634 F2d 350 Hayes v. Memphis Police Department
634 F.2d 350
Dora HAYES, Plaintiff-Appellant,
The MEMPHIS POLICE DEPARTMENT et al., Defendants-Appellees.
United States Court of Appeals,
Argued Oct. 6, 1980.
Decided Nov. 26, 1980.
G. Philip Arnold, argued, Ratner, Sugarmon, Lucas & Henderson, Memphis, Tenn., for plaintiff-appellant.
Clifford D. Pierce, Jr., City Atty., Arthur J. Shea, argued, Charles Holmes, Asst. City Atty., Deputy City Atty., Memphis, Tenn., for defendants-appellees.
Before EDWARDS, Chief Judge, WEICK, Circuit Judge, and PECK, Senior Circuit Judge.
EDWARDS, Chief Judge.
This is a second appeal in a disturbing case from Memphis involving the killing of a black man by a white police officer who has previously killed two other people, and in the past ten years fired at a total of five persons, four black and one white.
The facts previously before us and the reason for our remand are set out in the order of this court which follows:
"On receipt and consideration of the record on appeal in this nonjury civil damages action alleging violation of civil rights under 42 U.S.C. §§ 1981, 1983, 1985, etc., (1970) with jurisdiction founded upon 28 U.S.C. §§ 1331, 1343, etc., (1970), which was tried before a District Judge in the Western District of Tennessee; and
Noting that the District Judge has held that plaintiff-appellant's deceased husband was guilty of a misdemeanor under Tennessee law by having a .22 rifle in his hands while being drunk on a public street at 2:30 a. m. on the day in question; and that the police officer, K. S. Rooker, who shot him to death was justified in doing so as a matter of self-defense; and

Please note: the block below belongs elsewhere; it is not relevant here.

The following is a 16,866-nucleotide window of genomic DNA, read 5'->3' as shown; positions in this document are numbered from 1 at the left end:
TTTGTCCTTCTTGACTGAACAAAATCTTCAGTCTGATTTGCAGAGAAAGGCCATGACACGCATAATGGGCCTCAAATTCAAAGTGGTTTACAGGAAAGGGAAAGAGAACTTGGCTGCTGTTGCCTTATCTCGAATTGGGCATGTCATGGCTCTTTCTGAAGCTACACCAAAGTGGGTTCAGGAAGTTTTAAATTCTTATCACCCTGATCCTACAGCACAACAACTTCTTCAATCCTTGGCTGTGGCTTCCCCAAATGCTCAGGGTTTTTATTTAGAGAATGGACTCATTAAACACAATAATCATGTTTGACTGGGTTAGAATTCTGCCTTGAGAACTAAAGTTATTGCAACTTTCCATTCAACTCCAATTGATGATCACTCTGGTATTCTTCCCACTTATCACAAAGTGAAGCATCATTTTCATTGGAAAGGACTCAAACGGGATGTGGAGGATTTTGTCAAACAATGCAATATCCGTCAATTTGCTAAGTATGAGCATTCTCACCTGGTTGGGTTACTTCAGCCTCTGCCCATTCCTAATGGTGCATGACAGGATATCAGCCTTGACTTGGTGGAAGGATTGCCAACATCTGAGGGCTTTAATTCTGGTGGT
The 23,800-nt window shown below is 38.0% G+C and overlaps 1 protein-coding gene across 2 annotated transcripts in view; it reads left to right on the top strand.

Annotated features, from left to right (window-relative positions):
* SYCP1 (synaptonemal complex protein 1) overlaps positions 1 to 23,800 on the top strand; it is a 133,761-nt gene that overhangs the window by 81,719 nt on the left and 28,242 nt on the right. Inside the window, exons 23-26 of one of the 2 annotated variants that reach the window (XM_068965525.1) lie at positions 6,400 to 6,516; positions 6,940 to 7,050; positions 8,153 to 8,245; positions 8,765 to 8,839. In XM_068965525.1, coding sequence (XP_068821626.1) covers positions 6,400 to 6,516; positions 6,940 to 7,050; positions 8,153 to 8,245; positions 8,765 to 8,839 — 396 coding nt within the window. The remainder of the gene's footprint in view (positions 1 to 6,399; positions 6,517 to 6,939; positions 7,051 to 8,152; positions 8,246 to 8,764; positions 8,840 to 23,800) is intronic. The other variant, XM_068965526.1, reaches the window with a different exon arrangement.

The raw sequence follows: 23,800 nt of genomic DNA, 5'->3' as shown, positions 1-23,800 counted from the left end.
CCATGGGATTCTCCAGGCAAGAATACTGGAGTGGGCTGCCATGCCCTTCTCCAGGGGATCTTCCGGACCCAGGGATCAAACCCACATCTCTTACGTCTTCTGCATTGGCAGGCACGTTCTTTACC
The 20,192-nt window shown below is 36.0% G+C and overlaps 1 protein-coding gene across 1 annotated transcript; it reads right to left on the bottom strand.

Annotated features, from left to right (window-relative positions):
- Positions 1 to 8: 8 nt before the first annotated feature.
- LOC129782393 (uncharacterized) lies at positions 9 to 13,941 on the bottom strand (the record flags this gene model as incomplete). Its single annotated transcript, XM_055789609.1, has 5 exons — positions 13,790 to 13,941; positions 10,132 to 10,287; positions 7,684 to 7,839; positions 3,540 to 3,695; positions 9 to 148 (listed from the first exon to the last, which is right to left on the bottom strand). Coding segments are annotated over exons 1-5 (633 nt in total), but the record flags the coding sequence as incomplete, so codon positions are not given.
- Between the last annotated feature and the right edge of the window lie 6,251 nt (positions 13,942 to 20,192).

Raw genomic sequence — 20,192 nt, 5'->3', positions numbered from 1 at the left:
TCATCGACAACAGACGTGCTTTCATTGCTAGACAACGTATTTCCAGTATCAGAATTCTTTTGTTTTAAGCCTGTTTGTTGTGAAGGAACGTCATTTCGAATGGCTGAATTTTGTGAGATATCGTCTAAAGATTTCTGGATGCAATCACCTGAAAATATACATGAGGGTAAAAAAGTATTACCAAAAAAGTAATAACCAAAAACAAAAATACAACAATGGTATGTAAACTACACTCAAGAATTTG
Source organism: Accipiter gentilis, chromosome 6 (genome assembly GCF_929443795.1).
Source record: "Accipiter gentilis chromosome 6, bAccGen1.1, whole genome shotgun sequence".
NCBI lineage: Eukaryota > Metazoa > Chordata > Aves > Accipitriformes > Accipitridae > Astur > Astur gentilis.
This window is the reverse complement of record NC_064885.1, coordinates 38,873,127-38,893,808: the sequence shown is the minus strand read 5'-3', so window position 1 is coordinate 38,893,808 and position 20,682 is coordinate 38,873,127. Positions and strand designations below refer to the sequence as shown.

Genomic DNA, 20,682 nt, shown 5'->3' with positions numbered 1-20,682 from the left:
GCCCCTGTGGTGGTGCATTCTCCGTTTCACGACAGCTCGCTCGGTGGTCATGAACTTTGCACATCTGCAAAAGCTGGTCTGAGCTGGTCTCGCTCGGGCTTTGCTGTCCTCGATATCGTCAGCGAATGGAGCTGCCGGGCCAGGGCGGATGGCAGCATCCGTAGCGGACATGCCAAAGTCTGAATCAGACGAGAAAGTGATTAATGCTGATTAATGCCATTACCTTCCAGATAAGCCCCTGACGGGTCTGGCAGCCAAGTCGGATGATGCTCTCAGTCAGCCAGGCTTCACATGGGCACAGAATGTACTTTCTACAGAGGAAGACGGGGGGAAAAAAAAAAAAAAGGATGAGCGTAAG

Further noting that when the two police officers approached deceased and drew their service revolvers, it is undisputed that deceased was standing in the street with his back to the officers and the rifle pointed toward his feet, and that when the officers called on him to drop the rifle, that without doing so he began to turn toward them; and
Further noting that what is charged here is willful killing, in violation of the due process clause of the United States Constitution to which charge the commission of a misdemeanor is, of course, no defense; and that the deceased husband was black and both the officer who killed him and his partner were white and that appellant also claims the killing was racially motivated, in violation of the equal protection clause; and
Further recognizing that the law expects police officers to take reasonable and effective precautions for protection of their own lives and that no law requires them to allow an assailant to fire the first shot, but that in addition, no law permits the automatic use of deadly force solely because a citizen, white or black, is found committing a misdemeanor even as dangerous a one as possession of a rifle on a public street; and
Further noting that the District Judge did not make specific findings of fact on the directly disputed evidence in this record pertaining to whether or not the police officers ever identified themselves as such or whether the deceased ever pointed or began to raise the .22 rifle toward the two police officers and that the District Judge assumed that there was some unspecified fault with Rooker's actions in this case; and
Further noting that undisputed evidence shows that this is the third person in six years (2 black and 1 white) whom defendant K. S. Rooker has killed in police action, and the fifth person in six years at whom he has fired (4 black and 1 white),
Now, therefore, the judgment of the District Court in dismissing this action is vacated and the case is remanded to the District Court for additional findings of fact (based solely upon the present record) as to whether the police officers ever identified themselves as such before Officer Rooker fired, and whether deceased ever aimed the .22 rifle at the police officers or began to raise the muzzle in their direction."